Brendan Hoffman, Prime Collective
"Being a photographer requires understanding the world from someone else’s perspective, to see things through the eyes of another."
Brendan’s career began in Washington, DC, where he spent seven years covering American politics – from the White House to Congress to presidential campaigns – for clients such as TIME, The New York Times, and Getty Images.
In 2013 Brendan indulged his interest in the former Soviet Union and moved to Moscow in pursuit of a wider variety of stories. The revolution and subsequent war in Ukraine drew him in, and he is currently based in Kiev, where he covers the conflict and photographs editorial features in the region.
About / Biography
Brendan Hoffman (b. Albany, NY, USA, 1980) is a documentary photographer based in Ukraine, where his work reflects his interest in the ways economic and political structures shape modern society and the weight of history on everyday life. He divides his time between client work and personal projects.
His book-length project “The Beating of the Heart” is an exploration of contemporary middle class America in the context of free trade, the decline of blue-collar jobs, and economic polarization through the lens of a small town in Iowa. Past assignments have included covering the 2014 crisis in Ukraine for Getty Images, Newsweek, and The Washington Post; the 2012 US presidential campaign for TIME and the New York Times; and the 2010 earthquake in Haiti for Getty Images, the Wall Street Journal, and others.
From 2007 to 2013, he was based in Washington, DC, and frequently worked on Capitol Hill and at the White House. Brendan has received awards for his photography from Pictures of the Year International, American Photography 29, the White House News Photographers Association, and other organizations. He has worked in a variety of countries for both editorial and NGO clients, and is a co-founder of Prime.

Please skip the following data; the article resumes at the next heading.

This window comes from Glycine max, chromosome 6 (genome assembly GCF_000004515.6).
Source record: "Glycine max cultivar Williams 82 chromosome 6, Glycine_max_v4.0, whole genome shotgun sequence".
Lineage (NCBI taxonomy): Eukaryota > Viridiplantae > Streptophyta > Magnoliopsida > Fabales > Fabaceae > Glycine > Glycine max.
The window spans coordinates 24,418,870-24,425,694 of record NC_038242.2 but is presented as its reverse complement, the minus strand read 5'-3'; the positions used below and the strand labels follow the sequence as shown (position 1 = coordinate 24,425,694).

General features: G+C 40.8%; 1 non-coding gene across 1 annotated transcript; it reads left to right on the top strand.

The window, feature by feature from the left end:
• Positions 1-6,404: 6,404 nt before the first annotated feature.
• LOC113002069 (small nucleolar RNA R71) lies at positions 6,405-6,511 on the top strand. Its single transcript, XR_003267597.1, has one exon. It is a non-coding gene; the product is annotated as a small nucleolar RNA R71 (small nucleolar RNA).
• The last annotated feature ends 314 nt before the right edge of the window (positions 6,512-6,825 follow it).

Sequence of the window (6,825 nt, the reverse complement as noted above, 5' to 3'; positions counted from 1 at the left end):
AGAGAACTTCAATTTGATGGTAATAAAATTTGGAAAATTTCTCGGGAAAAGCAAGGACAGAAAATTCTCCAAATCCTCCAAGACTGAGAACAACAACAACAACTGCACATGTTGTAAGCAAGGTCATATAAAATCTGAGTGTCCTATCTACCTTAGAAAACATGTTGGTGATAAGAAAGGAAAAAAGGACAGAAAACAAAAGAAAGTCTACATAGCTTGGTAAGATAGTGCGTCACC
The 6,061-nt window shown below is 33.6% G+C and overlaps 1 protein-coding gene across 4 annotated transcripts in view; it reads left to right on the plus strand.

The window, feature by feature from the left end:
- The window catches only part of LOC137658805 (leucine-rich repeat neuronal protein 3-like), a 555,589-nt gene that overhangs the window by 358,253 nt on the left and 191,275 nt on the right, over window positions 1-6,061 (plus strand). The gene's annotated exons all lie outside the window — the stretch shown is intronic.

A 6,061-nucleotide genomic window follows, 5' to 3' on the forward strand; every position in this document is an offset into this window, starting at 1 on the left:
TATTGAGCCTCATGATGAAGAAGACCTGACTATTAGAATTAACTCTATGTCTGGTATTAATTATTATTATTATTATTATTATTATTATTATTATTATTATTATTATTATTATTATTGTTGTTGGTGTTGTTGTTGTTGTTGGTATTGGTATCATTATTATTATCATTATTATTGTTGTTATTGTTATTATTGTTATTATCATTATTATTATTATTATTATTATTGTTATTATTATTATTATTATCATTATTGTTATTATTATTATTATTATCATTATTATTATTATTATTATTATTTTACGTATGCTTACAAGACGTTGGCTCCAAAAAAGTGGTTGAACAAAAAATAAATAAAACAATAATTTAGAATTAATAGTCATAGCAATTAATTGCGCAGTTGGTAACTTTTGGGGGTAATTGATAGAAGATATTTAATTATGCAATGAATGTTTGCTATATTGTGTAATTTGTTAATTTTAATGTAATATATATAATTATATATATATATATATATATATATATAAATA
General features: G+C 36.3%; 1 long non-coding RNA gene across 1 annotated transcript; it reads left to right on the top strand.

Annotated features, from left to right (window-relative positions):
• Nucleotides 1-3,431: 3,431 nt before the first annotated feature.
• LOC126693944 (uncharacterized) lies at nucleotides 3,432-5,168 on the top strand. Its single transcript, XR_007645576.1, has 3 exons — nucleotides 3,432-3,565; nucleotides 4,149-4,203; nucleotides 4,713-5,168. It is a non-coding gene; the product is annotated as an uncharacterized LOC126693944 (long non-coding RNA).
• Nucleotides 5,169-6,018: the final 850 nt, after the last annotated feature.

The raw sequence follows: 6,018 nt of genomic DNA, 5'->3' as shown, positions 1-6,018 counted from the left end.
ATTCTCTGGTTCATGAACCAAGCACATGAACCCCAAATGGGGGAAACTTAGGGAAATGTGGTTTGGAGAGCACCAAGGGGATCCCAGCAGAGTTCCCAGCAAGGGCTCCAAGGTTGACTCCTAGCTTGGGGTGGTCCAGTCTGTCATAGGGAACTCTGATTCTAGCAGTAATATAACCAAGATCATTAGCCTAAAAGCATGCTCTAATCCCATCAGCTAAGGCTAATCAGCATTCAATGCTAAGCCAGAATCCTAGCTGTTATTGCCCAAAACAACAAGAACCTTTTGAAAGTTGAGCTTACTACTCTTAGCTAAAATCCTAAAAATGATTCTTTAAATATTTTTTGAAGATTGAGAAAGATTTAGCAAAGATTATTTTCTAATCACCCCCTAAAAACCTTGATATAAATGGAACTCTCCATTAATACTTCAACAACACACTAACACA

Describe the moment you knew photography changed your life:
Photography has changed my life so many times and in so many ways, it’s hard to pick one. It’s an accumulation of small epiphanies that have gotten me where I am, combined with stubborn determination. Perhaps the most important moment was simply the instant when I decided that with enough hard work, I could be successful.
If you could sum up your work in one word or one sentence, what would that be?
Photography is a tool that helps me understand the world, but the world is unendingly complex. I’m drawn to stories that are morally ambiguous and confusing.
What is the most remarkable person, place or thing you have ever photographed and why?
Covering the protests in Kiev in the winter 2013-14 was utterly incredible. Visually, it was unlike anything I’ve ever seen or will probably ever see again. The smoke, fire, passion, snow, cold, and clothing, combined with the attention of the world and ultimately tragedy, resulted in the most unique pictures of my life.
Talk to us about your bucket list... what is on the top of that list of things to photograph?
I spent years in Washington and photographed the president countless times, but I never had the opportunity for a posed portrait of him. I’d like to do that; the same goes for Vladimir Putin. Having worked quite a lot in Russia, I love the country’s Far East. I’d like to go to Magadan and Kamchatka, which to me represent the edge of the world.
If you had not become a photographer, what might you be today?
I’ve spent time around doctors and nurses, and their impact on the world is amazing. I think something in the health field would be interesting and rewarding.
Give us your thoughts about the Global Imaging Ambassadors programme?
Being partnered with Sony is really special. Working as a photographer can sometimes be a lonely road, so it’s wonderful to have the support of a company like Sony that encourages photographers making important work and gives them the tools to do so.
Sonnar T* FE 55mm F1.8 ZA
Sonnar T* FE 35mm F2.8 ZA
13” Macbook Pro